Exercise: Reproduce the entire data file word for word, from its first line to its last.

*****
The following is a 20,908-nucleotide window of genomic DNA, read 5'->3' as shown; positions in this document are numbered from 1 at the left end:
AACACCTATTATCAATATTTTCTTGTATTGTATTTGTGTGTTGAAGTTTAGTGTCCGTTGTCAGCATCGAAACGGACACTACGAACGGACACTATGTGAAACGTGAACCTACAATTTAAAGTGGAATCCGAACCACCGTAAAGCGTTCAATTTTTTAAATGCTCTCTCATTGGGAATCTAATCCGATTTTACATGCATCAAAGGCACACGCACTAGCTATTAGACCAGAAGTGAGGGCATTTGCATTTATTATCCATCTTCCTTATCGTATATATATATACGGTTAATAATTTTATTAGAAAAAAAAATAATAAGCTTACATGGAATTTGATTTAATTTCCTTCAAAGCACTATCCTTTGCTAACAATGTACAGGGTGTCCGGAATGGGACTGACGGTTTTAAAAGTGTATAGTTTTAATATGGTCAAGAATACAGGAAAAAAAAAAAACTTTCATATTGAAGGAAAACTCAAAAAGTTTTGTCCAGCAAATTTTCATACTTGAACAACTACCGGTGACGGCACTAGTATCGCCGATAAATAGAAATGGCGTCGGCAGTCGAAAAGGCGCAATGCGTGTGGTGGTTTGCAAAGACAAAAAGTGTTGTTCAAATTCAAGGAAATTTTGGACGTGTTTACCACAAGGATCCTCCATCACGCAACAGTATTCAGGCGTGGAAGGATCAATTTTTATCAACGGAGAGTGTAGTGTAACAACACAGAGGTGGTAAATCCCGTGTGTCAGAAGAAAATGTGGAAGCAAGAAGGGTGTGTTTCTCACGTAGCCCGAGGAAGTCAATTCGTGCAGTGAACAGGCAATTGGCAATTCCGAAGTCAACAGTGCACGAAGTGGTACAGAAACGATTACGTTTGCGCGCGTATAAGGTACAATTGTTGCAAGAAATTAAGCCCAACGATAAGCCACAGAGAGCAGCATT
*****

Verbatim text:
The following is a 20,908-nucleotide window of genomic DNA, read 5'->3' as shown; positions in this document are numbered from 1 at the left end:
AACACCTATTATCAATATTTTCTTGTATTGTATTTGTGTGTTGAAGTTTAGTGTCCGTTGTCAGCATCGAAACGGACACTACGAACGGACACTATGTGAAACGTGAACCTACAATTTAAAGTGGAATCCGAACCACCGTAAAGCGTTCAATTTTTTAAATGCTCTCTCATTGGGAATCTAATCCGATTTTACATGCATCAAAGGCACACGCACTAGCTATTAGACCAGAAGTGAGGGCATTTGCATTTATTATCCATCTTCCTTATCGTATATATATATACGGTTAATAATTTTATTAGAAAAAAAAATAATAAGCTTACATGGAATTTGATTTAATTTCCTTCAAAGCACTATCCTTTGCTAACAATGTACAGGGTGTCCGGAATGGGACTGACGGTTTTAAAAGTGTATAGTTTTAATATGGTCAAGAATACAGGAAAAAAAAAAAACTTTCATATTGAAGGAAAACTCAAAAAGTTTTGTCCAGCAAATTTTCATACTTGAACAACTACCGGTGACGGCACTAGTATCGCCGATAAATAGAAATGGCGTCGGCAGTCGAAAAGGCGCAATGCGTGTGGTGGTTTGCAAAGACAAAAAGTGTTGTTCAAATTCAAGGAAATTTTGGACGTGTTTACCACAAGGATCCTCCATCACGCAACAGTATTCAGGCGTGGAAGGATCAATTTTTATCAACGGAGAGTGTAGTGTAACAACACAGAGGTGGTAAATCCCGTGTGTCAGAAGAAAATGTGGAAGCAAGAAGGGTGTGTTTCTCACGTAGCCCGAGGAAGTCAATTCGTGCAGTGAACAGGCAATTGGCAATTCCGAAGTCAACAGTGCACGAAGTGGTACAGAAACGATTACGTTTGCGCGCGTATAAGGTACAATTGTTGCAAGAAATTAAGCCCAACGATAAGCCACAGAGAGCAGCATT